China’s Big Push to Dominate Smallsat Launchers
A traditional and leading space actor, the United States heavily emphasizes commercial innovation. It is therefore no surprise that its commercial space industry is responding to the New Space renaissance with a diverse array of launch initiatives to ease access to orbit. The close runner up in quantity of Smallsat Launchers currently in development, as well as maturity of launch vehicle technology is China, which has seen drastic progress as a rising space power in the last two decades. Coupled with accelerated private sector involvement, it is setting itself up to also lead Smallsat Launch. But does this mean China will dominate this up-and-coming market?
NSR’s Smallsat Launch Vehicle Markets, 2nd Edition (SLVM2) report forecasts North America and Asia will be neck and neck for commercial dedicated small launches by 2028. China seemingly is already outpacing the United States in pure quantity of dedicated smallsat launches in 2018: of the 9 attempted orbital launches worldwide, only 3 were conducted by a single U.S. provider, compared to 5 attempted launches by multiple Chinese providers. In a high growth scenario by 2028, NSR’s forecasts China contributing significantly to the 44% market share of the Asia region in cumulative total launches, versus 49% for the U.S. (all of North America basically). As China continues to grow its space program, especially on the launch front, it is important to take stock of the factors that accelerated its development to understand the future potential risks, from both a business and regulatory standpoint.
A recent report by the U.S. Air Force Research Laboratory (AFRL) and the U.S. Defense Innovation Unit (DIU) named China a significant threat to various U.S. interests, more specifically to national security, dominance in space, and open markets by use of subversive tactics and influence. However, one must also consider other influential factors such as China’s goals for space (as codified in its national space policy), and the organizational structure of its industrial base that is tasked with executing that policy.
China’s space industry is led and guided by State-owned and State-administered defense contractors China Aerospace Science and Technology Corporation (CASC) and China Aerospace Science and Industry Corporation (CASIC), although the private industry has picked up momentum recently with close to 100 space startups being established and funded after a policy shift in 2014. Additionally, China’s posture of civilian-military integration facilitates technology transfer to its private sector, and poses a stark contrast to the strategy of the United States. China’s rapid development in launch can be traced back to this civilian-military fusion policy strategy, which is a major advantage of Chinese commercial space actors.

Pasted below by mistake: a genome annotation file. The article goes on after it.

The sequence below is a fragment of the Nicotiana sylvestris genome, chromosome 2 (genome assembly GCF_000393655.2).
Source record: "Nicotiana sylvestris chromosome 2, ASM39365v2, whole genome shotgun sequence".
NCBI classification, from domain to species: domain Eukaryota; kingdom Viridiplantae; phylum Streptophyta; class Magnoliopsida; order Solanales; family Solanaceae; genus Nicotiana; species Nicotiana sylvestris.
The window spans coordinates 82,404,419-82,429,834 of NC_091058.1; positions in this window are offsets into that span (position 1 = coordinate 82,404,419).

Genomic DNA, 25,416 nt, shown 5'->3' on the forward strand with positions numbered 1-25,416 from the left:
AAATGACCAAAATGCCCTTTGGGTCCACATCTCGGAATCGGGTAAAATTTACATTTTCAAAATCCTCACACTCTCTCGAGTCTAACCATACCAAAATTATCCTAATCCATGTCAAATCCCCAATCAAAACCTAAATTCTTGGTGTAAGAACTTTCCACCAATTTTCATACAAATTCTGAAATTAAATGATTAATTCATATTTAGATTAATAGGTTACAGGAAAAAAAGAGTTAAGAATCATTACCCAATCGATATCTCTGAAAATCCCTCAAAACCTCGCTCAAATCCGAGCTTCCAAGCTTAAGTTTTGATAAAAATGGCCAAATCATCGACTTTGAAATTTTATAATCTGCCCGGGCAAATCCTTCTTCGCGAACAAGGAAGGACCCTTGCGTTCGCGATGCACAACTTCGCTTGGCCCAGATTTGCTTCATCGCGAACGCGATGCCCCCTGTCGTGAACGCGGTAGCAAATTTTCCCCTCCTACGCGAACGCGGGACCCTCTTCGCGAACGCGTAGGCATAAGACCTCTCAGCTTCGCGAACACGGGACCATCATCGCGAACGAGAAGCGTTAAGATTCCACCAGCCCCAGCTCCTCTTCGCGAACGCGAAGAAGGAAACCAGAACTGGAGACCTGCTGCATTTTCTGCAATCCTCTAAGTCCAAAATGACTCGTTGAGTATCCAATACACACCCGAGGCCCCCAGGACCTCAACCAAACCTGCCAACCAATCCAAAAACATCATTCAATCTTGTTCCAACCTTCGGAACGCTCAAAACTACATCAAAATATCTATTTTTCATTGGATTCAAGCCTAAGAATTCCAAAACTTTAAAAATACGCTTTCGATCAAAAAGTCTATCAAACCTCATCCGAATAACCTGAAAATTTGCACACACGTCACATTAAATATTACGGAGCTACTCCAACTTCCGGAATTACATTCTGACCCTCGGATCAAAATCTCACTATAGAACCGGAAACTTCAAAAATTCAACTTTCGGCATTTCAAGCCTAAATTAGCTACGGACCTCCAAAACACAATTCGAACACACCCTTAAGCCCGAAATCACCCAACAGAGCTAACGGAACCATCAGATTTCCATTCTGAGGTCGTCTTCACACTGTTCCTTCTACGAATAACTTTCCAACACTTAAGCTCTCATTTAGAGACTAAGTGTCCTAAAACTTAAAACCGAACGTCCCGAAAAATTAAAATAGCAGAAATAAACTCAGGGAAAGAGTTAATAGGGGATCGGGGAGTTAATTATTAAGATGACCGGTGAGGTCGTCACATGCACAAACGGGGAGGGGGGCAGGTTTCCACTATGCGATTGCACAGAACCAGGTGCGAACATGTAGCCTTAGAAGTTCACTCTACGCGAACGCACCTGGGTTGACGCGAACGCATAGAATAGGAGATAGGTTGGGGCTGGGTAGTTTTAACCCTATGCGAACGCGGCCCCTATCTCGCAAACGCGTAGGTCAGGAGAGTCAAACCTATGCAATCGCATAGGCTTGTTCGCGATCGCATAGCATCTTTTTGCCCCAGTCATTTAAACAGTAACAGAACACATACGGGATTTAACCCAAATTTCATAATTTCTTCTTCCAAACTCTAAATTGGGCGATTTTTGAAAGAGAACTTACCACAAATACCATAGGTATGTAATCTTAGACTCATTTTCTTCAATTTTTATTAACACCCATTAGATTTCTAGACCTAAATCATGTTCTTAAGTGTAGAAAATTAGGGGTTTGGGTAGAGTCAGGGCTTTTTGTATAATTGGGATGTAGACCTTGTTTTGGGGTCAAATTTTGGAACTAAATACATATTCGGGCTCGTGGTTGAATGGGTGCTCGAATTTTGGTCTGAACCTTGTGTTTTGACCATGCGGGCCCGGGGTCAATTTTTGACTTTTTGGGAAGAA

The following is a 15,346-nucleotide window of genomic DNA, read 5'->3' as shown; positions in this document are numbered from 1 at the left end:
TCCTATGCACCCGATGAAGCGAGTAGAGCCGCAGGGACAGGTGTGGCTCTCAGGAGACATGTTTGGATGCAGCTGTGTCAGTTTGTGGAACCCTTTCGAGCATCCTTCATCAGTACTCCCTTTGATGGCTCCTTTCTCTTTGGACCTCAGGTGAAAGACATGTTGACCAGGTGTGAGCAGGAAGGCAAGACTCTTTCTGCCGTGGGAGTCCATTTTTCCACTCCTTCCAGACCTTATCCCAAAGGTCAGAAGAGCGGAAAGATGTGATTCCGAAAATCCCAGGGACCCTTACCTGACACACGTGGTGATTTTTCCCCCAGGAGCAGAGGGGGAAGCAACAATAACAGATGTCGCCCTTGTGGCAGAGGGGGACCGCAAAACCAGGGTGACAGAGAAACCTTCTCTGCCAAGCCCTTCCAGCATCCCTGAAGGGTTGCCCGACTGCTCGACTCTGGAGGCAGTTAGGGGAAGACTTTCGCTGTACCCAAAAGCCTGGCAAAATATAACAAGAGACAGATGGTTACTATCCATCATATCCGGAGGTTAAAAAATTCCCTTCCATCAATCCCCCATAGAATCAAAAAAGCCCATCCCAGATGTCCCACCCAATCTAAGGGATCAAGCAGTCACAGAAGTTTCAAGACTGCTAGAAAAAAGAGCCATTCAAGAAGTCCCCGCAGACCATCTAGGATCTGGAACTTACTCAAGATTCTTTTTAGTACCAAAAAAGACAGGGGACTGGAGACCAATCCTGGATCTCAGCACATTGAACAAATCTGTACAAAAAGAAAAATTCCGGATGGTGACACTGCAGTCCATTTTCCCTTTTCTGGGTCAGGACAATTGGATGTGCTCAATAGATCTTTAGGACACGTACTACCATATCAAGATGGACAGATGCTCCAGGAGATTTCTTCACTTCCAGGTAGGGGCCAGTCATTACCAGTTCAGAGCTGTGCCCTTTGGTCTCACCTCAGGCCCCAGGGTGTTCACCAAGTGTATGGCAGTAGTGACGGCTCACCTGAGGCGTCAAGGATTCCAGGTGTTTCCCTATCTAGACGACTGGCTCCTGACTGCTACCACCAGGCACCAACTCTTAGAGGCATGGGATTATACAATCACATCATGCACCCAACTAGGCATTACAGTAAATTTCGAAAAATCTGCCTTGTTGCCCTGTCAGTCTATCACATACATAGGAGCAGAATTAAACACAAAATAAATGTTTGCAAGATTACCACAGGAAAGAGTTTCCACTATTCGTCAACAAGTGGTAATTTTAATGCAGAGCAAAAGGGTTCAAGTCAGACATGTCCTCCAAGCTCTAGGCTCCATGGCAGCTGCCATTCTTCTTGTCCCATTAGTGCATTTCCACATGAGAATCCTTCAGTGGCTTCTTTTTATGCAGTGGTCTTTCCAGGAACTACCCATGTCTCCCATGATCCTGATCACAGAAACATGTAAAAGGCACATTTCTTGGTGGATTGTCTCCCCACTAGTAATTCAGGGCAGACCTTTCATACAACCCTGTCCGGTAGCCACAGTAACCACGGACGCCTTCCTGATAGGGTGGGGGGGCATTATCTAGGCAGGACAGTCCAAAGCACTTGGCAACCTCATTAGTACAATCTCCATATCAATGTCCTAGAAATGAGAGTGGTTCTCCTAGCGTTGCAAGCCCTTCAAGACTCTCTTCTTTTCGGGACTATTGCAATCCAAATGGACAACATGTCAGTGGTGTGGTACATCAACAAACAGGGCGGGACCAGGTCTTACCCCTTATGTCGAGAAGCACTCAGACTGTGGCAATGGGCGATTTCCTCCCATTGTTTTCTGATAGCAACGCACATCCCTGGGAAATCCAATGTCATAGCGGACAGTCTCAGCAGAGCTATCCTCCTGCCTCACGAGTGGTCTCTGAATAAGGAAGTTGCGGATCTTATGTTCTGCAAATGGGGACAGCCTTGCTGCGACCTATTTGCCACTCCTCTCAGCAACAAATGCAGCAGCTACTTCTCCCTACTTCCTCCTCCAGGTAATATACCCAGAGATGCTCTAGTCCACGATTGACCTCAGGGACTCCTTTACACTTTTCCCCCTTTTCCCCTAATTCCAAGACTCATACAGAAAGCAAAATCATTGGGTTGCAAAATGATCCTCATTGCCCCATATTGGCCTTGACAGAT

However, one cannot compare companies like Expace, a subsidiary of the defense contractor CASIC, operating on a level playing field to other truly commercial small launch ventures such as Rocket Lab or Vector Launch, even though they will be competing for essentially the same pool of customers on the open market. CASIC (through Expace) is planning to charge 4-5 times below market rate for the launch of small satellites via its Kuaizhou-11 launch vehicle, which will effectively undermine global competition. This pricing is only possible due to Expace’s State-owned CASIC parent company ownership.
For its part, the North America market shows higher numbers but seems to be outpacing Asia in pure investment. NSR’s analysis shows $1.3B funded the development of 34 dedicated smallsat launch vehicles worldwide over the past 15 years, of which the U.S. received 58%, and China’s share was only 31%. This is due in part to the quantity of individual launch initiatives, momentum gathered by interest in new launch technology, and availability of funding. And this trend will continue as NSR expects bigger investors to come up with larger sums over time.
However, the long-term survival of dedicated small launchers here and elsewhere depends not just on the potential high launch cadence and funding, but also on closing the business case with customers. This is a huge restraint on China’s potential, since the majority of China’s launch demand is domestic as regulatory barriers and worsening political relations tighten China’s access to worldwide markets. As such, China’s customer base needs to expand in a major way to support the oversupply of launchers and see them survive long-term.
China’s accelerated rise to becoming a formidable space power can be traced back to its unified space strategy and coordinated public-private efforts to dominate the market. The government backing of its “private” space sector effectively blurs the lines and offers an unmistakable advantage to China. However, regulatory barriers and political relations also carry a significant impact on their future viability.
China may be making great headway in ramping up the development and launch cadence of its small launch vehicles, but there is just not enough demand from its current customer base to sustain them. Unless some major changes are made on trade and the regulatory barriers currently in place, China’s planned pricing alone will not be the “end-all, be-all’ to attract customers and dominate this promising market.